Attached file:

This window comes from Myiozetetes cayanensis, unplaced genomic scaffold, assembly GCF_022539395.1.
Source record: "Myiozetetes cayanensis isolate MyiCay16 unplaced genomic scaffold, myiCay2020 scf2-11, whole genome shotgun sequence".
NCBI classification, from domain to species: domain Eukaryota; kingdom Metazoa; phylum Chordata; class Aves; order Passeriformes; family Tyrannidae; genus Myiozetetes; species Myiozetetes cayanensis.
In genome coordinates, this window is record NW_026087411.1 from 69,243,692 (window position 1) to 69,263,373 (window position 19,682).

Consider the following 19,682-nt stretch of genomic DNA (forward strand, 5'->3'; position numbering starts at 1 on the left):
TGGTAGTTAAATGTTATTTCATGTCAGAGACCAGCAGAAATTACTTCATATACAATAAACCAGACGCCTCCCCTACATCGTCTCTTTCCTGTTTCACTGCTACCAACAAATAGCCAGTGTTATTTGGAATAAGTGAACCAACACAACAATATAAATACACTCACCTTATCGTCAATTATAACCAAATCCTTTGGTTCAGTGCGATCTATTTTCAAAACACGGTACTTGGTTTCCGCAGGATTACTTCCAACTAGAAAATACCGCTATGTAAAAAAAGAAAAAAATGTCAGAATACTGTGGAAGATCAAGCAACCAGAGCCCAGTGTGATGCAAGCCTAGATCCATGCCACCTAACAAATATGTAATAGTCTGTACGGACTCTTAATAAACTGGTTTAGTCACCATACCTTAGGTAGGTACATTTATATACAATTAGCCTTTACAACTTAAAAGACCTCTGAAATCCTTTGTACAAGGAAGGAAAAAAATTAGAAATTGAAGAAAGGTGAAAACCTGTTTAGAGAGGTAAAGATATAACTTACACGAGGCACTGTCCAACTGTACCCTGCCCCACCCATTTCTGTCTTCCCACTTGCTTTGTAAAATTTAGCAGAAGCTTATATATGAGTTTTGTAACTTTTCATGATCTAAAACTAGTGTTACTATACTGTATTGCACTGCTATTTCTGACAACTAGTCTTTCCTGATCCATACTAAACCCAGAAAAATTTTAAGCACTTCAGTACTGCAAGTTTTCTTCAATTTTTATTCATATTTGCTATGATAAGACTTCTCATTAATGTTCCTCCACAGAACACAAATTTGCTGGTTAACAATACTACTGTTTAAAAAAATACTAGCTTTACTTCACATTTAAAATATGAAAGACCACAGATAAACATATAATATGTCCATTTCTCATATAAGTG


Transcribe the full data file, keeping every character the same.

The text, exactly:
This window comes from Myiozetetes cayanensis, unplaced genomic scaffold, assembly GCF_022539395.1.
Source record: "Myiozetetes cayanensis isolate MyiCay16 unplaced genomic scaffold, myiCay2020 scf2-11, whole genome shotgun sequence".
NCBI classification, from domain to species: domain Eukaryota; kingdom Metazoa; phylum Chordata; class Aves; order Passeriformes; family Tyrannidae; genus Myiozetetes; species Myiozetetes cayanensis.
In genome coordinates, this window is record NW_026087411.1 from 69,243,692 (window position 1) to 69,263,373 (window position 19,682).

Consider the following 19,682-nt stretch of genomic DNA (forward strand, 5'->3'; position numbering starts at 1 on the left):
TGGTAGTTAAATGTTATTTCATGTCAGAGACCAGCAGAAATTACTTCATATACAATAAACCAGACGCCTCCCCTACATCGTCTCTTTCCTGTTTCACTGCTACCAACAAATAGCCAGTGTTATTTGGAATAAGTGAACCAACACAACAATATAAATACACTCACCTTATCGTCAATTATAACCAAATCCTTTGGTTCAGTGCGATCTATTTTCAAAACACGGTACTTGGTTTCCGCAGGATTACTTCCAACTAGAAAATACCGCTATGTAAAAAAAGAAAAAAATGTCAGAATACTGTGGAAGATCAAGCAACCAGAGCCCAGTGTGATGCAAGCCTAGATCCATGCCACCTAACAAATATGTAATAGTCTGTACGGACTCTTAATAAACTGGTTTAGTCACCATACCTTAGGTAGGTACATTTATATACAATTAGCCTTTACAACTTAAAAGACCTCTGAAATCCTTTGTACAAGGAAGGAAAAAAATTAGAAATTGAAGAAAGGTGAAAACCTGTTTAGAGAGGTAAAGATATAACTTACACGAGGCACTGTCCAACTGTACCCTGCCCCACCCATTTCTGTCTTCCCACTTGCTTTGTAAAATTTAGCAGAAGCTTATATATGAGTTTTGTAACTTTTCATGATCTAAAACTAGTGTTACTATACTGTATTGCACTGCTATTTCTGACAACTAGTCTTTCCTGATCCATACTAAACCCAGAAAAATTTTAAGCACTTCAGTACTGCAAGTTTTCTTCAATTTTTATTCATATTTGCTATGATAAGACTTCTCATTAATGTTCCTCCACAGAACACAAATTTGCTGGTTAACAATACTACTGTTTAAAAAAATACTAGCTTTACTTCACATTTAAAATATGAAAGACCACAGATAAACATATAATATGTCCATTTCTCATATAAGTG